Skyline sophomore Max Browne pushed himself to keep up with his brothers
November 26, 2010
By Mason Kelley
NEW — 11:45 a.m. Nov. 26, 2010
Max Browne trudged into the house, dejected.
“I am bad. I am awful. I didn’t get any hits,” the 7-year-old announced to whomever would listen.
When family members asked him what was wrong, he explained that after 27 at-bats against his older brother, Michael, he couldn’t get a hit.
He couldn’t even make contact. There was a six-year gap between the two brothers, but Max couldn’t be comforted.
He has always wanted to win.
Eight years later, Max is the sophomore starting quarterback for top-ranked Skyline (11-1), winner of three consecutive state football championships, who play Curtis in the Class 4A semifinals at 7 p.m. Saturday at the Tacoma Dome.
When Mitch, Max’s oldest brother and an accomplished high-school quarterback in his own right, thinks back to that moment, he’s not surprised by what his kid brother, the youngest of four boys, has accomplished.
“When he was 5, he thought he was 13 and when he was 10 he thought he was 18. He always wanted to play with the older kids,” said Mitch, 28, who started at quarterback for Skyline his freshman year in 1997 and led the Spartans to their first state title in 2000.
“I’ve seen this coming for a few years. I’m the least surprised of anyone you’ll encounter.”
Forced to deal with the pressure of following three-year starter Jake Heaps, who went 40-2 as Skyline’s starter and is now the starting quarterback at Brigham Young, Browne has played with poise that has impressed both his coaches and opponents.
“When we played him back in September he had a great arm, great accuracy,” Bellevue senior quarterback/safety Kendrick Van Ackeren said. “For as young as he is, coming in as a sophomore, his first year really playing at the varsity level, he did an amazing job. He’s putting balls right on point.”
The 6-foot-5, 200-pound 15-year-old won the respect of teammates with his arm and demeanor. He has almost 3,500 passing yards to go with 44 touchdowns and only seven interceptions through 12 games.
“Hard work pays off,” Max said. “He (Mitch) did the same thing I did. Hopefully, in a couple of weeks, that will lead to the same result, a state championship.”
Mitch worked hard, but the older brother continues to be impressed with the dedication of his younger brother.
It started at an early age.
Mitch remembers pulling into the driveway on a cold, fall day only to find Max dribbling in the driveway. He wasn’t shooting, just dribbling.
“What are you doing?” Mitch asked. “Why aren’t you shooting?”
“I’m just working on my offhand,” Max replied.
“I can’t imagine many kids — I know I wasn’t that way — who are out there trying to work on their weaknesses, focusing on the little things,” said Mitch, who will fly to Seattle from California this weekend for the semifinals.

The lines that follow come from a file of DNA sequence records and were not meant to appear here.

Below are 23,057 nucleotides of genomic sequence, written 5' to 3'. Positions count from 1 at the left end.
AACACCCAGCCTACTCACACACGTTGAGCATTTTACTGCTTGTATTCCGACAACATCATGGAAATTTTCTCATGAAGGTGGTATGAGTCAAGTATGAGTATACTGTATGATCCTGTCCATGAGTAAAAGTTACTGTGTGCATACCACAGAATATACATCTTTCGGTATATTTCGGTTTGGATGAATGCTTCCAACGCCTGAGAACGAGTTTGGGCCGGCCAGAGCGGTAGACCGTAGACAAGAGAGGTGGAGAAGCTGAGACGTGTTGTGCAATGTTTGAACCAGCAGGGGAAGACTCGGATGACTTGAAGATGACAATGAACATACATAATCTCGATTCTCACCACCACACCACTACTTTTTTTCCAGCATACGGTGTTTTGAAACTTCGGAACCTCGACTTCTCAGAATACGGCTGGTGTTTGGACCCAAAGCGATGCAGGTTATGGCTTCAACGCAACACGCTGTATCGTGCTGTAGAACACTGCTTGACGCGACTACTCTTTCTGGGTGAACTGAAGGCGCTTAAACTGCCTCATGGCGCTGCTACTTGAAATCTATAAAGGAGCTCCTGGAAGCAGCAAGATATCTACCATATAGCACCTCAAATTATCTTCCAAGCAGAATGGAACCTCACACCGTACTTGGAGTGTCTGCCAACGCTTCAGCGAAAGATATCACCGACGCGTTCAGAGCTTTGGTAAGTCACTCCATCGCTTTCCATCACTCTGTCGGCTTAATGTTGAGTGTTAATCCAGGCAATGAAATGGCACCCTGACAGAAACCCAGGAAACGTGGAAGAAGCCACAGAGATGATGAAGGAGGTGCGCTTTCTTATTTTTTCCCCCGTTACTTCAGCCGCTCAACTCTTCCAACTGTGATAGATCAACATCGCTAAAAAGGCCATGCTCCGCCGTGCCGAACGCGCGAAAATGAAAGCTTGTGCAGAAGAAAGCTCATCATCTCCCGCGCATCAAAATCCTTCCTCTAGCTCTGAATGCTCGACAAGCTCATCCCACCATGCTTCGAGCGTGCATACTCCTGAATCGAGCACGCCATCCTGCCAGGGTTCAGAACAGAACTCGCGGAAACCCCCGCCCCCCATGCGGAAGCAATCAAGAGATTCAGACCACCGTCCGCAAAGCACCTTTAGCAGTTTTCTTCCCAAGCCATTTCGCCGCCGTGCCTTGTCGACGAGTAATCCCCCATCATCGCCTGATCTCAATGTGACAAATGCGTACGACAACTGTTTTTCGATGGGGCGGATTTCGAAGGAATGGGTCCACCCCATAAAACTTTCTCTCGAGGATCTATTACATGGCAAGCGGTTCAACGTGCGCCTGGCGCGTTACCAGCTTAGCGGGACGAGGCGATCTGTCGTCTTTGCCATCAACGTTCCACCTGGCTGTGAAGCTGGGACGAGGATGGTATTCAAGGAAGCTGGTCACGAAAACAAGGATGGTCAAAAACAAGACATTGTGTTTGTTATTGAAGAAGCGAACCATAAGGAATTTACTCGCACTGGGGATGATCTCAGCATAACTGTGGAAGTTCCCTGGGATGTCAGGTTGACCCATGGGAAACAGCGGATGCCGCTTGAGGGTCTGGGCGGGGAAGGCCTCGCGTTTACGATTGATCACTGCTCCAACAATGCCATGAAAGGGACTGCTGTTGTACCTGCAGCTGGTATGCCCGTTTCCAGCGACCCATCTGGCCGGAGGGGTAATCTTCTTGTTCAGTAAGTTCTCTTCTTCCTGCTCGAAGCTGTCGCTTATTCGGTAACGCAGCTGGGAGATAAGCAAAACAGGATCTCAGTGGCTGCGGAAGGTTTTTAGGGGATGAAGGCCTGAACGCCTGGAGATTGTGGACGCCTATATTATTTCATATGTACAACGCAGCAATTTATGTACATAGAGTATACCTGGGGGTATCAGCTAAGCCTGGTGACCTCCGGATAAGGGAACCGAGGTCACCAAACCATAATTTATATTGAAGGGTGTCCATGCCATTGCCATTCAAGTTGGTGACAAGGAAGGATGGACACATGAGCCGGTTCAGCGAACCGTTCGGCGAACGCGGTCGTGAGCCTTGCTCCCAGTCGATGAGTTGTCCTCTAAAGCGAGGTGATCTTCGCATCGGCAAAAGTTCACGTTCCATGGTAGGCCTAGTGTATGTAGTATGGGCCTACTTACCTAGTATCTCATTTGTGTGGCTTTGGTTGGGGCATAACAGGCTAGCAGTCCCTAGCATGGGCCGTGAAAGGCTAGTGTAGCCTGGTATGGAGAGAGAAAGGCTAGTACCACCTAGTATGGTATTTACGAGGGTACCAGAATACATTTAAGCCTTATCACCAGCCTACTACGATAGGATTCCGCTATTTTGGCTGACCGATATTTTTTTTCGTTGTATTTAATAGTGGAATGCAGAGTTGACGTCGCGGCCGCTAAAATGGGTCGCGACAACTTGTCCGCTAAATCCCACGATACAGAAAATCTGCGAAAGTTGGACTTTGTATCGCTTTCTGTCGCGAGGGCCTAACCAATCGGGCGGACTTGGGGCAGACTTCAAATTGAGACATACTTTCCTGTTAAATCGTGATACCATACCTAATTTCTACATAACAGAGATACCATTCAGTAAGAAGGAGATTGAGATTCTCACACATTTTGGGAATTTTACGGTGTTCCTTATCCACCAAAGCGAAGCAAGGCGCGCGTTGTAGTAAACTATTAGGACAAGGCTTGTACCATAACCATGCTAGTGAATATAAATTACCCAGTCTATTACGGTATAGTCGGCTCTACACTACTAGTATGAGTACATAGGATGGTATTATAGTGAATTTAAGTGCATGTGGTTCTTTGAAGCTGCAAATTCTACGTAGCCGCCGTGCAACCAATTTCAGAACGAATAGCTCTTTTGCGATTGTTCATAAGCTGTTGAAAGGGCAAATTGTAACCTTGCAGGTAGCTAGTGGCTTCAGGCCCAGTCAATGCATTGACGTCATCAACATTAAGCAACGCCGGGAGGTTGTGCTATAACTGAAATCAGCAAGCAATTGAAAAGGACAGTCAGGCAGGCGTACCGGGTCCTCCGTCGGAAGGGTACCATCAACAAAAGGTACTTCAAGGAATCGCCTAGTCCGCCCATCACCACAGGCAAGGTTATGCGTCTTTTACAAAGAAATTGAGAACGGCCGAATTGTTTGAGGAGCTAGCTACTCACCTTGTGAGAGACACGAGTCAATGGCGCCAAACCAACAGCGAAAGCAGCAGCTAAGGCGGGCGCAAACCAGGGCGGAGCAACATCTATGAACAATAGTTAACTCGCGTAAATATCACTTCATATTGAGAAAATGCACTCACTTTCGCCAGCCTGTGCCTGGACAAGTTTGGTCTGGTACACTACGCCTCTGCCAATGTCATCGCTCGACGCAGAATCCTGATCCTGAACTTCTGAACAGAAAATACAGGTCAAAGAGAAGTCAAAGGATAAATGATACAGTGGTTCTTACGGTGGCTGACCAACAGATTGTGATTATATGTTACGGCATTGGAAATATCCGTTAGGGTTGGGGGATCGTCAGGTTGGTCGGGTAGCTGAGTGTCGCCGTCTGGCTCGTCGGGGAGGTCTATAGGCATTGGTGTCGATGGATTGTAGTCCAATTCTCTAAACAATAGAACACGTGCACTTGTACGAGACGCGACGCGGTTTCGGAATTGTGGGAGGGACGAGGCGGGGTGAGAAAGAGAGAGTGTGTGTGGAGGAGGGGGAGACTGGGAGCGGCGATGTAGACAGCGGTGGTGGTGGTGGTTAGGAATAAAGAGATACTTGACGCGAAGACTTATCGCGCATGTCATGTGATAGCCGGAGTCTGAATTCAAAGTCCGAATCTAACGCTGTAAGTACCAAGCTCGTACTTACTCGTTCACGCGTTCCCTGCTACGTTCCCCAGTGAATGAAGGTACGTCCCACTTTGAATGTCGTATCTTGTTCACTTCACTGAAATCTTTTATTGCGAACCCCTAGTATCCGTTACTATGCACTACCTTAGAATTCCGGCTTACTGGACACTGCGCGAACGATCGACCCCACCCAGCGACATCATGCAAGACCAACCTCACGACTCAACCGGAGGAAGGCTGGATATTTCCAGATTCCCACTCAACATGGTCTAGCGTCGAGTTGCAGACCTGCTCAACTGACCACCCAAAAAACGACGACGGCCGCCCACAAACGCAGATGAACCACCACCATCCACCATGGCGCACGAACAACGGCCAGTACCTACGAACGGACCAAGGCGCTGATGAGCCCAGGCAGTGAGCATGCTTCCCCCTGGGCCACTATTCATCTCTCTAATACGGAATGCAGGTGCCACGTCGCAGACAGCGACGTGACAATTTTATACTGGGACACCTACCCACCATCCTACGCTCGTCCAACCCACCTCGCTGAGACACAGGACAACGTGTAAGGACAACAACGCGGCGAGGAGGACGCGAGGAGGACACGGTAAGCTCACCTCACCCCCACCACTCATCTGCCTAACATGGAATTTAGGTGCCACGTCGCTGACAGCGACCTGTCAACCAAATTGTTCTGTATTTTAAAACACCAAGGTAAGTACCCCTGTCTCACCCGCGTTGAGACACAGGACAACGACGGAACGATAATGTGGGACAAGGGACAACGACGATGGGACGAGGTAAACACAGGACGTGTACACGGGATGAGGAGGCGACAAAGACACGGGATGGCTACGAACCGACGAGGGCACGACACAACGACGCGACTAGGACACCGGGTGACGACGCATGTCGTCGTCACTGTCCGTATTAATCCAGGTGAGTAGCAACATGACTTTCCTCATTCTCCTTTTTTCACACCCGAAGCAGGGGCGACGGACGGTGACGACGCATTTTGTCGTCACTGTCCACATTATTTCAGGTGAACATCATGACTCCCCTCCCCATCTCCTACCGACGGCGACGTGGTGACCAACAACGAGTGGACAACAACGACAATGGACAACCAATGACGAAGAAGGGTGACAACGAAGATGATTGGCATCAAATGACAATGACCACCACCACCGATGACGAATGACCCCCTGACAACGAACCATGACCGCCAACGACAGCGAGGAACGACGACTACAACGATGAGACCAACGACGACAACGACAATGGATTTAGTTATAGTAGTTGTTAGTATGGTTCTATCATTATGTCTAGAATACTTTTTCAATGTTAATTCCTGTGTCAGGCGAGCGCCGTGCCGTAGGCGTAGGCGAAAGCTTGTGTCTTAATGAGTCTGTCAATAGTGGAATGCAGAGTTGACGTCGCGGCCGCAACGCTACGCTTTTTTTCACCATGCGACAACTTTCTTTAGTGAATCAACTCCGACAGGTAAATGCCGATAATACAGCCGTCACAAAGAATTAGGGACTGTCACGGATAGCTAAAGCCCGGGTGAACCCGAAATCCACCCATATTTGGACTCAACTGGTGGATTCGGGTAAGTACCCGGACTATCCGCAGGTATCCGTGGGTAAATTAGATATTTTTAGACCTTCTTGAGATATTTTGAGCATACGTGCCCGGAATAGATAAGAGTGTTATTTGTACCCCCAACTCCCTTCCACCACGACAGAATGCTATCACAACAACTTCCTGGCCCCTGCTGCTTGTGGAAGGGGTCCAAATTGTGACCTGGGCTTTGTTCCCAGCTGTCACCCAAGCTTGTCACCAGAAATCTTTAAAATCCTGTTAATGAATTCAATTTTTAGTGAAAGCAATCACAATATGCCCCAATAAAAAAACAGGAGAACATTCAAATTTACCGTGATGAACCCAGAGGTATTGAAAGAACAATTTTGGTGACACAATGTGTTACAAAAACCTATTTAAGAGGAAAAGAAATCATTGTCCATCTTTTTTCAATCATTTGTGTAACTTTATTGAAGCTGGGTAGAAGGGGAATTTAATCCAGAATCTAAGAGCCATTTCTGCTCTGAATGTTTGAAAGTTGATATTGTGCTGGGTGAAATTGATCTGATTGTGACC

Like Heaps, his predecessor, Max has long dreamed of playing for the Spartans. In fact, there are few people who have seen more Skyline football games than Max Browne. He still remembers all the names of the 2000 state title team.
“That’s always the joke, that I can name all 22 starters,” said Max, who started learning Skyline’s system playing youth football. “I grew up knowing those guys and the system.”
Max was only 5 during the Spartans’ first championship run. He was in the stands when his brother took the field trailing White River 19-14 in the first round. There were 37.6 seconds left and Skyline was 76 yards from the end zone.
Max looked up at his father, Mike.
“What happens if we lose, Dad? We can’t lose.”
Mitch went on to lead a game-winning drive. He also went on to set school and KingCo passing records. Many of those were later broken by Heaps. Now it’s Max’s turn. He has already toppled the KingCo season passing record.
At the end of last season’s title game against Ferris of Spokane, he stepped onto the Tacoma Dome turf to take the final snaps. Before stepping into the huddle, Heaps threw his arms around the freshman.
“This is your team now,” Heaps said. “Enjoy the moment, you’re going to be back here.”
This year, Max weathered one of the most difficult regular-season schedules in the state — six games against ranked opponents. He has topped the 400-yard mark twice, throwing for 408 in his first start and 415 last week against Issaquah in the quarterfinals.
“If he keeps doing his work and he keeps putting in a lot of effort to his football career, he’s definitely going to be someone people are looking after and someone that’s going to end up with 30 offers,” Skyline’s Washington-bound receiver, Kasen Williams, said. “A lot of people are going to be looking at him and thinking he’s someone special.”
Max said the Huskies have already offered him a scholarship. More offers are sure to follow.
“To be able to make the adjustments, to play such high-caliber teams and the schedule that we have, and to continue to improve the way he has is truly remarkable,” Skyline coach Mat Taylor said.
When Mitch looks as his younger brother now, he still sees that 5-year-old dribbling in the driveway, the child who always wanted to beat — or at least compete — with his brothers.
It motivated Max then. It still does.
“Having three older brothers definitely helps you, because you’ve got big shoes to fill every year,” Max said. “My brothers played different sports, but at the same time they’re all competing for one goal and that’s to be the best player on the court or field. That’s what I strive to do every time I get out there.”